| LONDON, April 10
LONDON, April 10 Researchers who have fought for
years to get full data on Roche's flu medicine Tamiflu
said on Thursday that governments who stockpile it are wasting
billions of dollars on a drug whose effectiveness is in doubt.
The row has drawn in the drugmaker as well as industry
regulators and independent scientists. Supporters of Tamiflu
said the researchers' conclusions were flawed and insisted the
drug is both safe and effective.
The dispute over the benefits of Tamiflu, and to a lesser
extent of GlaxoSmithKline's flu drug Relenza, blew up
with the joint publication by the respected Cochrane Review
research network and the British Medical Journal of an analysis
of trial data, which found no good evidence behind claims the
drugs cut hospital admissions or reduce flu complications.
The review's main findings were that the medicines had few
if any beneficial effects, but did have adverse side effects
that were previously dismissed or overlooked.
"Remember, the idea of a drug is that the benefits should
exceed the harms," said Carl Heneghan, one of the lead
investigators of the Cochrane review and a professor of
evidence-based medicine at Britain's Oxford University. "So if
you can't find any benefits, that accentuates the harms."
But Roche, which has been under fire for several years over
its refusal to allow the Cochrane team unrestricted access to
Tamiflu data, rejected the findings, saying it "fundamentally
disagrees with the overall conclusions" of their study.
"We firmly stand by the quality and integrity of our data,
reflected in decisions reached by 100 regulators across the
world and subsequent real-world evidence demonstrating that
Tamiflu is an effective medicine in the treatment and prevention
of influenza," it said in a statement.
Tamiflu sales hit almost $3 billion in 2009 - mostly due to
its use in the H1N1 flu pandemic - but they have since declined.
The drug, one of a class of medicines known as neuraminidase
inhibitors, is approved by regulators worldwide and is
stockpiled in preparation for a potential global flu outbreak.
It is also on the World Health Organisation's "essential
The United States has spent more than $1.3 billion buying a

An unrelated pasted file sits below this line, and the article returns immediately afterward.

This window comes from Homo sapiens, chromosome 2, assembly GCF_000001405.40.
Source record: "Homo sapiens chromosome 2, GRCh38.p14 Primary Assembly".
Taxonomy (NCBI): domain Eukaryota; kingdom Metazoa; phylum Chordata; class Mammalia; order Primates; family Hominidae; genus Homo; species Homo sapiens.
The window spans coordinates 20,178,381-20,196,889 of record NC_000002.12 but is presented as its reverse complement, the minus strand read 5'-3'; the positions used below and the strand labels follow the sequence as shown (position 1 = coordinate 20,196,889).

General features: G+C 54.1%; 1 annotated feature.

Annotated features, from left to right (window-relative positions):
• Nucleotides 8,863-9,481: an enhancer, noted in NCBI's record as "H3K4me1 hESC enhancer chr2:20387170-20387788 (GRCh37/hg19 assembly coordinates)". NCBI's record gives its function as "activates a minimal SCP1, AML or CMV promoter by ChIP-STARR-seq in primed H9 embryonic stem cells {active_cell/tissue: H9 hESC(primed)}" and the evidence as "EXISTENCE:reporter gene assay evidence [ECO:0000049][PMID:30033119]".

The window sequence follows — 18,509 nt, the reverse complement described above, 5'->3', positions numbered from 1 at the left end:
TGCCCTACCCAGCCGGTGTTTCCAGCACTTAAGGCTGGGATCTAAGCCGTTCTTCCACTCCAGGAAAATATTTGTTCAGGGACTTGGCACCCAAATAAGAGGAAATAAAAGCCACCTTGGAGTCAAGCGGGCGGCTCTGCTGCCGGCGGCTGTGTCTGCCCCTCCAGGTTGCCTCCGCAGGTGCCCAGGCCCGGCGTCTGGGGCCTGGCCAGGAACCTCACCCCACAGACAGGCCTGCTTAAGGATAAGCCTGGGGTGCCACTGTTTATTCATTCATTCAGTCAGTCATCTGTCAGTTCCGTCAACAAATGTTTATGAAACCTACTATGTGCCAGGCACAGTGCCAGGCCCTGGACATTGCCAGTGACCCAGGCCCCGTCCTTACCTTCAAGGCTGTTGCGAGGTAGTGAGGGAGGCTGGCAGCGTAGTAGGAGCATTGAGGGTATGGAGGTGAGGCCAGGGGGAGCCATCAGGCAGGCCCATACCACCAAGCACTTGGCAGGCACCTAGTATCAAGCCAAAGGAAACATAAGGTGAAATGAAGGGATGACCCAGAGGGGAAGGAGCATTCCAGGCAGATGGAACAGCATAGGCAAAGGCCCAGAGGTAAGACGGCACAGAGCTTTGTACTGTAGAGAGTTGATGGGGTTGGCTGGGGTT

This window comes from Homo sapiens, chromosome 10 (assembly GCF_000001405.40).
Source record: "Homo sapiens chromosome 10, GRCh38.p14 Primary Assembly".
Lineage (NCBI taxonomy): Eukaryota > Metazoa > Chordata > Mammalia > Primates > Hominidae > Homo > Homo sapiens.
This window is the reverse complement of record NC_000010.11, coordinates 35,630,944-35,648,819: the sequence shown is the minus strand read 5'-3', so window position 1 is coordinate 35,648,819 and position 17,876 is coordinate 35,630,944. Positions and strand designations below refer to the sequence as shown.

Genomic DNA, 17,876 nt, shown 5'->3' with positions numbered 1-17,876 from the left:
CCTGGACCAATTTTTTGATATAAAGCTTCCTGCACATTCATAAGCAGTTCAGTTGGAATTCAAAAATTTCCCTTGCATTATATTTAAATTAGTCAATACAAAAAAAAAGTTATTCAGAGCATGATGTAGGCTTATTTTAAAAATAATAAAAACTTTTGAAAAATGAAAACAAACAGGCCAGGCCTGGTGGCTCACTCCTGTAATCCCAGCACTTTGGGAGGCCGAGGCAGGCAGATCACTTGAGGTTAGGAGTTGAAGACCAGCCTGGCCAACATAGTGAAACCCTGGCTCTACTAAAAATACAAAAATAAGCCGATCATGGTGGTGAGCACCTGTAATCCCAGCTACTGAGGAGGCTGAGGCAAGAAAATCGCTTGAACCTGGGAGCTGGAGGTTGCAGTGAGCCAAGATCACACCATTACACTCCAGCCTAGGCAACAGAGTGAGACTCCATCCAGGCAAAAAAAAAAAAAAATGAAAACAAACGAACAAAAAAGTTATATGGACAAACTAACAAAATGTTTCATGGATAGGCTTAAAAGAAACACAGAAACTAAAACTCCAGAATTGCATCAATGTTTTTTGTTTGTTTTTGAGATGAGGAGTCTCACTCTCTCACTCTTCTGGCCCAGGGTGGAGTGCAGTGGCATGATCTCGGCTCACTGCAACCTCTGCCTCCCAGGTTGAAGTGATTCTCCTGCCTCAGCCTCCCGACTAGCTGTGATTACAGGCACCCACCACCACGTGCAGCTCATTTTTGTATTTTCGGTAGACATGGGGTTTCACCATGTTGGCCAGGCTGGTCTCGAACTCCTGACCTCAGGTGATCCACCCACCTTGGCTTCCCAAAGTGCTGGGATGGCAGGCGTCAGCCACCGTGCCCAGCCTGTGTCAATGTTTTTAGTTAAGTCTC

strategic reserve of antivirals including Tamiflu, while the
British government has spent almost 424 million pounds ($703
million) on a stockpile of some 40 million Tamiflu doses.
"DOWN THE DRAIN"
Heneghan's team say their analysis is the first based on
full data - from 20 trials of Tamiflu, known generically as
oseltamivir, and 26 trials of Relenza, also known as zanamivir.
At a briefing in London to present their findings, Heneghan
said the money spent on stockpiles "has been thrown down the
drain" because until now, the full data had not been seen by
regulators, governments, doctors or patients.
"The original evidence presented to government agencies
around the world was incomplete," said Fiona Godlee, editor of
the BMJ which has spearheaded a four-year long campaign to force
Roche to reveal all its Tamiflu data.
"And when they (the Cochrane review team) eventually
received the full information on these drugs, the complete
evidence gives a very much less positive picture."
But adding more heat to the row, the European Medicines
Agency (EMA) - which approved the drug for sale in Europe -
disputed the claim they had not seen all the Tamiflu data.
Enrica Alteri, head of medicines evaluation, said the EMA
had seen and reviewed all 20 studies referred to in the review,
adding the latest analysis did not raise any new concerns or
alter the agency's assessment that the benefits of Tamiflu
outweighed its risks.
The Cochrane review found that compared with a placebo, or
dummy pill, Tamiflu led to a quicker alleviation of flu-like
symptoms of around half a day (down from 7 days to 6.3 days) in
adults, but the effect in children was more uncertain.
There was no evidence of a reduction in hospitalisations or
in serious flu complications such as confirmed pneumonia,
bronchitis, sinusitis or ear infections in either adults or
children, Heneghan's team said.
Tamiflu also increased the risk of nausea and vomiting in
adults by around 4 percent and in children by 5 percent, they
said, and there was a reported increased risk of psychiatric
events - described as mood changes - of around 1 percent when
Tamiflu was used as a preventative drug in uninfected people.
Godlee described the battle with Roche as a "really lengthy
cat and mouse, Alice in Wonderland, bizarre experience of trying
to get data on a drug which governments around the world were
busy buying, stockpiling and spending billions of dollars on".
"Why did no-one else demand this level of scrutiny before
spending such huge sums on one drug?" she said. "The whole story
gives an extraordinary picture of the entrenched flaws in the
current system of drug regulation and drug evaluation."
($1 = 0.6028 British Pounds)
(Additional reporting by Ben Hirschler; Editing by Tom